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Citadel Becomes Charter Client For Accenture Outsourced MRDS

After much speculation, Accenture has revealed its first client for its Managed Reference Data Service (MRDS) outsourcing solution in hedge fund Citadel Investment Group. Additional clients are expected to follow in the coming months.

Citadel, with $12 billion under management, has signed a 10-year agreement to outsource “key aspects” of its data management processes. This includes reference data consolidation, validation and enhancement.

Although Citadel is the charter client for MRDS, it will still benefit from economies of scale – the essential selling point of outsourcing solutions that comes from many clients leveraging a single platform rather than each managing their own onsite solution. This is because the Accenture business unit has secured significant investment – approximately $100 million – from senior management, says Pat Tsien, partner. This will enable it to run with operating losses until the venture builds up the required ‘liquidity’ in customers, to ensure it can offer scale and related returns for clients “from day one”.

Citadel was not available for comment, but Tom Miglis, Citadel’s chief information officer, said in a statement, “(Accenture’s) global presence and commitment to this business will further enhance our ability to research and analyse investment opportunities and improve our trade processing capabilities.”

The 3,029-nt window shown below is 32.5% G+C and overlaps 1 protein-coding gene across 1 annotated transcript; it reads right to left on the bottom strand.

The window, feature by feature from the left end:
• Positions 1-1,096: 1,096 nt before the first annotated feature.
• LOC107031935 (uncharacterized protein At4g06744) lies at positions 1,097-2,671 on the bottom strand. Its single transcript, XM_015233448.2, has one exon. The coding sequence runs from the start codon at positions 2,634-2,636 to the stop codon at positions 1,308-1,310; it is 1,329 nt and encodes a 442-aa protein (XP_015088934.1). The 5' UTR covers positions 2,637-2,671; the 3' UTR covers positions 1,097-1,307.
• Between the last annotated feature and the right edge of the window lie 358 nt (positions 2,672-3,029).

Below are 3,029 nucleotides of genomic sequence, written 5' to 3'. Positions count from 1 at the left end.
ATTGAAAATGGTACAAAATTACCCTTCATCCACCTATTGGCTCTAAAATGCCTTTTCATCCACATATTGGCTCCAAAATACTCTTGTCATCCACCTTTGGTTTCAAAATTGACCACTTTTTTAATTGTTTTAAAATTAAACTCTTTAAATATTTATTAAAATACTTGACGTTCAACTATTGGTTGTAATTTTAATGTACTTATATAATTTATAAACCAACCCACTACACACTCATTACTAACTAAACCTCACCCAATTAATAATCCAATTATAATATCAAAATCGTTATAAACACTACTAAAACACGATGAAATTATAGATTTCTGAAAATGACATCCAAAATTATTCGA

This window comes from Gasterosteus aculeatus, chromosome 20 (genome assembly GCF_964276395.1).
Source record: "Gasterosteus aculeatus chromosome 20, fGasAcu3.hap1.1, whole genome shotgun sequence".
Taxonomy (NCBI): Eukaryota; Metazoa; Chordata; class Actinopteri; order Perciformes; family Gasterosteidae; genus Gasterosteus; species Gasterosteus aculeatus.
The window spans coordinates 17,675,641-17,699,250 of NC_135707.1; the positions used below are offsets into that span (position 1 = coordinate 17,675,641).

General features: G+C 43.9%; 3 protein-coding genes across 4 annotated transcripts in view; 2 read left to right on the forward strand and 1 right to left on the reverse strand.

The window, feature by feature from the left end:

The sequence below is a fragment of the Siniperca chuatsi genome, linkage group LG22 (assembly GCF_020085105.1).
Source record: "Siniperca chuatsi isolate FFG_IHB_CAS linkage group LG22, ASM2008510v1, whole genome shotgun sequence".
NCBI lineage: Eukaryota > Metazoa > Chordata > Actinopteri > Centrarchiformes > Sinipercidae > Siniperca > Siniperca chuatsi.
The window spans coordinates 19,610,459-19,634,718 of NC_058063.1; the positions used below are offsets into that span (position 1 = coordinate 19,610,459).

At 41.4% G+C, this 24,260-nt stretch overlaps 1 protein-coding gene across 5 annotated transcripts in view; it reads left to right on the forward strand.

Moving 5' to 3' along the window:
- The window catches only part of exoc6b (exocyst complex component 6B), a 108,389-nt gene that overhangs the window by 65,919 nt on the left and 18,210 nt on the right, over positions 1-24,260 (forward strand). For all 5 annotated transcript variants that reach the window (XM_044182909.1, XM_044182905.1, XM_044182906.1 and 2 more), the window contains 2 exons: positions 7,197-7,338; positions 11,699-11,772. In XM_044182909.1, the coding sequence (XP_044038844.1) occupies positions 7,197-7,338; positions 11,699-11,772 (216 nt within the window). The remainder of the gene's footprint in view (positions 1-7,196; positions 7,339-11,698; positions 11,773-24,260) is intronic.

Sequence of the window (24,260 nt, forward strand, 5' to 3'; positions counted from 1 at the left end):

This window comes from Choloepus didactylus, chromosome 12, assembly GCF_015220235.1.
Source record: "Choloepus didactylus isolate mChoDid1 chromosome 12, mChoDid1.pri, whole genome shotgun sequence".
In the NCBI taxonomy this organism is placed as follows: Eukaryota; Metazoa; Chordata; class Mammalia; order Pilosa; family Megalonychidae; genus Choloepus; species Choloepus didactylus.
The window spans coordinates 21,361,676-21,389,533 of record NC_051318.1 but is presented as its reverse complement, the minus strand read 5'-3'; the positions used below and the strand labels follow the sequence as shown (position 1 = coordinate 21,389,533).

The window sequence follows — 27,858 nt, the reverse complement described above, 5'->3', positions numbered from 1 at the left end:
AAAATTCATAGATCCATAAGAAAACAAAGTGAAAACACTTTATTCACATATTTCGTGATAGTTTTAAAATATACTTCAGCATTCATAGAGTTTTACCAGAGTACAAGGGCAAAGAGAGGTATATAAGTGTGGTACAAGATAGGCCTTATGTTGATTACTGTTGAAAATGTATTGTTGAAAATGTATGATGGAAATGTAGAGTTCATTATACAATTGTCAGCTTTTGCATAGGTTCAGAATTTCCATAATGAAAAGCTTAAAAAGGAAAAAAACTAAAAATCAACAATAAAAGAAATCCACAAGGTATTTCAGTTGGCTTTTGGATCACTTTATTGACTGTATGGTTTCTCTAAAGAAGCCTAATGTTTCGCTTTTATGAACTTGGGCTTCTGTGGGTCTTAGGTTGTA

Bill Cline, partner at Accenture, says Miglis sees the wisdom of expending the company’s energies where they can differeniate. “Instead of the current picture of spending 90% of their time cleansing commoditised data and only 10% on proprietary data where value can be found, this should be flipped around.” Although Citadel will be saving costs, Cline says this is not a cost play, but rather an initiative to improve the quality and timeliness of the data.

MRDS will support Citadel’s incoming reference data feeds from multiple sources including data vendors, corporate actions vendors, exchanges and other commercial and public sources. The system is due to go live in October.

Accenture’s MRDS is based upon Asset Control’s data management platform, which is handling the data sourcing and integration aspects of the service. Asset Control’s AC Plus has already been deployed at Citadel for data management and Accenture was helping with the installation. This deal appears to be a natural extension.

Around the core Asset Control engine, Accenture has invested time and money in “building up additional functions such as administration, permissioning and entitlements”. Major development work has also gone into developing Asset Control’s architecture to handle a many-to-one infrastructure, which it was not initially set up for, says Cline. “This is no small job,” he adds. Much of this work has been carried out in Accenture’s Madrid solutions center.

Cline says, however, that it doesn’t have to be Asset Control at the client site, but could for example be Goldensource, something which Goldensource’s president and CEO Mike Meriton has also hinted at.